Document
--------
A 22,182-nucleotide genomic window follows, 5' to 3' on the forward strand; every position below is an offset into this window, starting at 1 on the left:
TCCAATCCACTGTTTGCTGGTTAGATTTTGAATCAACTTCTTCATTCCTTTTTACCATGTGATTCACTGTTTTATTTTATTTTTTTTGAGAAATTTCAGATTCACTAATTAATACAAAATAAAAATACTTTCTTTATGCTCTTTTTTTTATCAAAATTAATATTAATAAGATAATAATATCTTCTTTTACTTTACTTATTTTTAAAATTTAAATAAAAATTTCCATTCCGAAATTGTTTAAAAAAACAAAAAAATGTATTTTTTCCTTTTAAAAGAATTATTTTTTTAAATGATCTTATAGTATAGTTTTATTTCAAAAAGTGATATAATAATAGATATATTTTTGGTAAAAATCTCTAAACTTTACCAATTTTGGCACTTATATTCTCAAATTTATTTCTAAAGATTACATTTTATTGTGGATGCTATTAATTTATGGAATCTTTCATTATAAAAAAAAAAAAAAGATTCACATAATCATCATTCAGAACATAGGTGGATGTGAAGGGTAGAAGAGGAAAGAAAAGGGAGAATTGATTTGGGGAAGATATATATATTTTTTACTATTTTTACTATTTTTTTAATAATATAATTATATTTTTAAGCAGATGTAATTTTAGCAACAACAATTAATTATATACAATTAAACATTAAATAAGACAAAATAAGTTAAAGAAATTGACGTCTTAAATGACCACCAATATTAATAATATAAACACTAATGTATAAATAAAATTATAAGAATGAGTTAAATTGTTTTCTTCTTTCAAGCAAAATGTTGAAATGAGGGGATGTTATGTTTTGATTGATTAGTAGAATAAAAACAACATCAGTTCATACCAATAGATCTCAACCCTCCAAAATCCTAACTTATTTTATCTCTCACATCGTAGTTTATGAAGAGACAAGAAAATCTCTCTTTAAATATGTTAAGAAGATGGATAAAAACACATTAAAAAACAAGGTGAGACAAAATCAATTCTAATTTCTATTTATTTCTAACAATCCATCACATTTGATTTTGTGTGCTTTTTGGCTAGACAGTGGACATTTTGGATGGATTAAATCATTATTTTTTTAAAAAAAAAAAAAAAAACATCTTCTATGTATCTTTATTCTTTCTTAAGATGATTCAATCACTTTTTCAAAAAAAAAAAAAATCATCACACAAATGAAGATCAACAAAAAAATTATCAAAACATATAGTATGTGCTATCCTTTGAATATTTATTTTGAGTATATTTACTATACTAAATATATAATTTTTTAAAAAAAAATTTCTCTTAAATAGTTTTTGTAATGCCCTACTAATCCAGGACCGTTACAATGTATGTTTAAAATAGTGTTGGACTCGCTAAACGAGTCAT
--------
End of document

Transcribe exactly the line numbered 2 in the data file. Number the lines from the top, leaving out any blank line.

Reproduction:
TCCAATCCACTGTTTGCTGGTTAGATTTTGAATCAACTTCTTCATTCCTTTTTACCATGTGATTCACTGTTTTATTTTATTTTTTTTGAGAAATTTCAGATTCACTAATTAATACAAAATAAAAATACTTTCTTTATGCTCTTTTTTTTATCAAAATTAATATTAATAAGATAATAATATCTTCTTTTACTTTACTTATTTTTAAAATTTAAATAAAAATTTCCATTCCGAAATTGTTTAAAAAAACAAAAAAATGTATTTTTTCCTTTTAAAAGAATTATTTTTTTAAATGATCTTATAGTATAGTTTTATTTCAAAAAGTGATATAATAATAGATATATTTTTGGTAAAAATCTCTAAACTTTACCAATTTTGGCACTTATATTCTCAAATTTATTTCTAAAGATTACATTTTATTGTGGATGCTATTAATTTATGGAATCTTTCATTATAAAAAAAAAAAAAAGATTCACATAATCATCATTCAGAACATAGGTGGATGTGAAGGGTAGAAGAGGAAAGAAAAGGGAGAATTGATTTGGGGAAGATATATATATTTTTTACTATTTTTACTATTTTTTTAATAATATAATTATATTTTTAAGCAGATGTAATTTTAGCAACAACAATTAATTATATACAATTAAACATTAAATAAGACAAAATAAGTTAAAGAAATTGACGTCTTAAATGACCACCAATATTAATAATATAAACACTAATGTATAAATAAAATTATAAGAATGAGTTAAATTGTTTTCTTCTTTCAAGCAAAATGTTGAAATGAGGGGATGTTATGTTTTGATTGATTAGTAGAATAAAAACAACATCAGTTCATACCAATAGATCTCAACCCTCCAAAATCCTAACTTATTTTATCTCTCACATCGTAGTTTATGAAGAGACAAGAAAATCTCTCTTTAAATATGTTAAGAAGATGGATAAAAACACATTAAAAAACAAGGTGAGACAAAATCAATTCTAATTTCTATTTATTTCTAACAATCCATCACATTTGATTTTGTGTGCTTTTTGGCTAGACAGTGGACATTTTGGATGGATTAAATCATTATTTTTTTAAAAAAAAAAAAAAAAACATCTTCTATGTATCTTTATTCTTTCTTAAGATGATTCAATCACTTTTTCAAAAAAAAAAAAAATCATCACACAAATGAAGATCAACAAAAAAATTATCAAAACATATAGTATGTGCTATCCTTTGAATATTTATTTTGAGTATATTTACTATACTAAATATATAATTTTTTAAAAAAAAATTTCTCTTAAATAGTTTTTGTAATGCCCTACTAATCCAGGACCGTTACAATGTATGTTTAAAATAGTGTTGGACTCGCTAAACGAGTCAT